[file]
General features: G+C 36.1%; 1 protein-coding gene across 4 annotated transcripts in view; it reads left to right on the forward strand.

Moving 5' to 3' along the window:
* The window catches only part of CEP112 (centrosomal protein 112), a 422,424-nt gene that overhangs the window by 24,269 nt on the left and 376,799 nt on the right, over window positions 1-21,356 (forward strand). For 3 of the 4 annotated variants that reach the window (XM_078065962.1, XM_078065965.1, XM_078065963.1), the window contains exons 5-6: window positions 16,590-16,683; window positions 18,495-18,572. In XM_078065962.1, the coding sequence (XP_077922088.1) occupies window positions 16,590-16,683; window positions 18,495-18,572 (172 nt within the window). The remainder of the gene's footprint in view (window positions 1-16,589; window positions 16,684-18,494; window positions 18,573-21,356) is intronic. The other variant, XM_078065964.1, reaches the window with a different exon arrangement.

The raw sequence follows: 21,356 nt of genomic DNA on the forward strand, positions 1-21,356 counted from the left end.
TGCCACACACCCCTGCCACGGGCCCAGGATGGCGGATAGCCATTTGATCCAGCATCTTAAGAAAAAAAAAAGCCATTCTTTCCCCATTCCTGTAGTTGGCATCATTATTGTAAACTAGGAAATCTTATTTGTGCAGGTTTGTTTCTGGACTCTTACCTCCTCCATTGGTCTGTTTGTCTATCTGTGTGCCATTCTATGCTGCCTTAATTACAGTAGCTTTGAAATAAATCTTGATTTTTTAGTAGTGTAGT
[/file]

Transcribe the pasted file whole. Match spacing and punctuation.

General features: G+C 36.1%; 1 protein-coding gene across 4 annotated transcripts in view; it reads left to right on the forward strand.

Moving 5' to 3' along the window:
* The window catches only part of CEP112 (centrosomal protein 112), a 422,424-nt gene that overhangs the window by 24,269 nt on the left and 376,799 nt on the right, over window positions 1-21,356 (forward strand). For 3 of the 4 annotated variants that reach the window (XM_078065962.1, XM_078065965.1, XM_078065963.1), the window contains exons 5-6: window positions 16,590-16,683; window positions 18,495-18,572. In XM_078065962.1, the coding sequence (XP_077922088.1) occupies window positions 16,590-16,683; window positions 18,495-18,572 (172 nt within the window). The remainder of the gene's footprint in view (window positions 1-16,589; window positions 16,684-18,494; window positions 18,573-21,356) is intronic. The other variant, XM_078065964.1, reaches the window with a different exon arrangement.

The raw sequence follows: 21,356 nt of genomic DNA on the forward strand, positions 1-21,356 counted from the left end.
TGCCACACACCCCTGCCACGGGCCCAGGATGGCGGATAGCCATTTGATCCAGCATCTTAAGAAAAAAAAAAGCCATTCTTTCCCCATTCCTGTAGTTGGCATCATTATTGTAAACTAGGAAATCTTATTTGTGCAGGTTTGTTTCTGGACTCTTACCTCCTCCATTGGTCTGTTTGTCTATCTGTGTGCCATTCTATGCTGCCTTAATTACAGTAGCTTTGAAATAAATCTTGATTTTTTAGTAGTGTAGT